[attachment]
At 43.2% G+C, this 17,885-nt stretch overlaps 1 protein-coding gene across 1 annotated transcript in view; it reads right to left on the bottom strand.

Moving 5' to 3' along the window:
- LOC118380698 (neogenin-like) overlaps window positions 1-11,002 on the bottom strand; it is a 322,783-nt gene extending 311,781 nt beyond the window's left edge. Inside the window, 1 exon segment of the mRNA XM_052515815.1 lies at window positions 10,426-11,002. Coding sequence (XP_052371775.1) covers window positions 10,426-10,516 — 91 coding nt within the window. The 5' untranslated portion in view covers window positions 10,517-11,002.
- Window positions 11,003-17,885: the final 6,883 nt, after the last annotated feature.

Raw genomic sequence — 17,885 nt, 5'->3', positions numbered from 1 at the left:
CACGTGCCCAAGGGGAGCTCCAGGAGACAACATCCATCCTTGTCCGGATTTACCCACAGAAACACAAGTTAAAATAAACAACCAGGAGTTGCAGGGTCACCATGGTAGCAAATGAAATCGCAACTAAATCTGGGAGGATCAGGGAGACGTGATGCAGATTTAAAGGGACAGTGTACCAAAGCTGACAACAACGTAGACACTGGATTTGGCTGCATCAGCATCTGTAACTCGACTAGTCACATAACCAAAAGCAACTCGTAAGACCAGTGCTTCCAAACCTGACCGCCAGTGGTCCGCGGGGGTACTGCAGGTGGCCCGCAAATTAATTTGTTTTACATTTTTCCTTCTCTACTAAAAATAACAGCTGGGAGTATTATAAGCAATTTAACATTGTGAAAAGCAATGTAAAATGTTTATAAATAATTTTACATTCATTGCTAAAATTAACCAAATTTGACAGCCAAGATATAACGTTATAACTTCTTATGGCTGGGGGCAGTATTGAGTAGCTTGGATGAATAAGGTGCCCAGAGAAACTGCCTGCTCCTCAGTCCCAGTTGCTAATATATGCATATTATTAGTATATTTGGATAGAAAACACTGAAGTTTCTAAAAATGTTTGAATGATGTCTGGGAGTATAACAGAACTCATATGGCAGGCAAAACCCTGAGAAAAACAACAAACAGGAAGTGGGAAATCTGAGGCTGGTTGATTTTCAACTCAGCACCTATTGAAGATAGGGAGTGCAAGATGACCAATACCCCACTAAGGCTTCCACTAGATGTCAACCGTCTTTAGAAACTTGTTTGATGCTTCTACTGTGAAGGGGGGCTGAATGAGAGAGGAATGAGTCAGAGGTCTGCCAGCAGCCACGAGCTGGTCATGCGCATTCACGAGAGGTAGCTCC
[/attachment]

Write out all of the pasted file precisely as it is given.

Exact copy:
At 43.2% G+C, this 17,885-nt stretch overlaps 1 protein-coding gene across 1 annotated transcript in view; it reads right to left on the bottom strand.

Moving 5' to 3' along the window:
- LOC118380698 (neogenin-like) overlaps window positions 1-11,002 on the bottom strand; it is a 322,783-nt gene extending 311,781 nt beyond the window's left edge. Inside the window, 1 exon segment of the mRNA XM_052515815.1 lies at window positions 10,426-11,002. Coding sequence (XP_052371775.1) covers window positions 10,426-10,516 — 91 coding nt within the window. The 5' untranslated portion in view covers window positions 10,517-11,002.
- Window positions 11,003-17,885: the final 6,883 nt, after the last annotated feature.

Raw genomic sequence — 17,885 nt, 5'->3', positions numbered from 1 at the left:
CACGTGCCCAAGGGGAGCTCCAGGAGACAACATCCATCCTTGTCCGGATTTACCCACAGAAACACAAGTTAAAATAAACAACCAGGAGTTGCAGGGTCACCATGGTAGCAAATGAAATCGCAACTAAATCTGGGAGGATCAGGGAGACGTGATGCAGATTTAAAGGGACAGTGTACCAAAGCTGACAACAACGTAGACACTGGATTTGGCTGCATCAGCATCTGTAACTCGACTAGTCACATAACCAAAAGCAACTCGTAAGACCAGTGCTTCCAAACCTGACCGCCAGTGGTCCGCGGGGGTACTGCAGGTGGCCCGCAAATTAATTTGTTTTACATTTTTCCTTCTCTACTAAAAATAACAGCTGGGAGTATTATAAGCAATTTAACATTGTGAAAAGCAATGTAAAATGTTTATAAATAATTTTACATTCATTGCTAAAATTAACCAAATTTGACAGCCAAGATATAACGTTATAACTTCTTATGGCTGGGGGCAGTATTGAGTAGCTTGGATGAATAAGGTGCCCAGAGAAACTGCCTGCTCCTCAGTCCCAGTTGCTAATATATGCATATTATTAGTATATTTGGATAGAAAACACTGAAGTTTCTAAAAATGTTTGAATGATGTCTGGGAGTATAACAGAACTCATATGGCAGGCAAAACCCTGAGAAAAACAACAAACAGGAAGTGGGAAATCTGAGGCTGGTTGATTTTCAACTCAGCACCTATTGAAGATAGGGAGTGCAAGATGACCAATACCCCACTAAGGCTTCCACTAGATGTCAACCGTCTTTAGAAACTTGTTTGATGCTTCTACTGTGAAGGGGGGCTGAATGAGAGAGGAATGAGTCAGAGGTCTGCCAGCAGCCACGAGCTGGTCATGCGCATTCACGAGAGGTAGCTCC